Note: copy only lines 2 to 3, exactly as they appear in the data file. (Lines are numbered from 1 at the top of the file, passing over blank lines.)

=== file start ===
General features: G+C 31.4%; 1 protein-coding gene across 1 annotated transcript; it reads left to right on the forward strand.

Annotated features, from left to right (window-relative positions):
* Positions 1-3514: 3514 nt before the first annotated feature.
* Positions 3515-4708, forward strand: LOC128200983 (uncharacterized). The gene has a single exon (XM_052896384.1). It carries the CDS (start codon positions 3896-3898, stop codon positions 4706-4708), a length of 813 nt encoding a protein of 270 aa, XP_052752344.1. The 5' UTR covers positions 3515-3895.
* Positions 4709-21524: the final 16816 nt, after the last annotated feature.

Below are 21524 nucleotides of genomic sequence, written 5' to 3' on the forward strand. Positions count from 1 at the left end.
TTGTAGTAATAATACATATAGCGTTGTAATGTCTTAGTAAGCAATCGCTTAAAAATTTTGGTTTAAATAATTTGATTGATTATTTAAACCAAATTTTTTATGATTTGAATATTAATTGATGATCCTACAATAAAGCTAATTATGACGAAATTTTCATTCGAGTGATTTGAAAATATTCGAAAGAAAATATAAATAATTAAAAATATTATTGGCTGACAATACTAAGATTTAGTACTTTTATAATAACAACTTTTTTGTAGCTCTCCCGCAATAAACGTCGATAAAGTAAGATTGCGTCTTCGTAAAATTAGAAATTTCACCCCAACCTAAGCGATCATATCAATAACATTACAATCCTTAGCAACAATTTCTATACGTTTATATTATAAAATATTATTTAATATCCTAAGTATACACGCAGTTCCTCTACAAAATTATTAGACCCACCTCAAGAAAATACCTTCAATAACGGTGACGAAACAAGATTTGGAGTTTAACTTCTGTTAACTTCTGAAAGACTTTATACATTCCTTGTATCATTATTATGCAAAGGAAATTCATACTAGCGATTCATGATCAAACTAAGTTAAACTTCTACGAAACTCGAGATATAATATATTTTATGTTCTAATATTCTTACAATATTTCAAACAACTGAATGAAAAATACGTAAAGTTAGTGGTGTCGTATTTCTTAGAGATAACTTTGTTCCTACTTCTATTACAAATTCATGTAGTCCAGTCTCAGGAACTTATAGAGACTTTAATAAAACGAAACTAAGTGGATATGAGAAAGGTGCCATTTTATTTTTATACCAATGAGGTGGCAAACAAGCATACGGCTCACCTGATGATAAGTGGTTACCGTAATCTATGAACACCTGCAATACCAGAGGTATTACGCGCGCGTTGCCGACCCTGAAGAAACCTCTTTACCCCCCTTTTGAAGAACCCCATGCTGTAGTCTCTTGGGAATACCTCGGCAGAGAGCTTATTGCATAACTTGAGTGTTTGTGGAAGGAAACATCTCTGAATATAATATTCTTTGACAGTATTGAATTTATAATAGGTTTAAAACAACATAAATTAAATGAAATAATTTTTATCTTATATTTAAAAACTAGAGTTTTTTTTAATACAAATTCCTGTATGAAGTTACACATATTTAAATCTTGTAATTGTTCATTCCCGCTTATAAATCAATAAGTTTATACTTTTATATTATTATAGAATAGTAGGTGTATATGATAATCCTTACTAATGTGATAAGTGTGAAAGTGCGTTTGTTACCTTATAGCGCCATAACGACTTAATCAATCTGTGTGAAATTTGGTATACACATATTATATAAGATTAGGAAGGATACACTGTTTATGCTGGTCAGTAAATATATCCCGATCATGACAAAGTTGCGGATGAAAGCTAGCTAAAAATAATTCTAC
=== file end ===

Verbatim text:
Annotated features, from left to right (window-relative positions):
* Positions 1-3514: 3514 nt before the first annotated feature.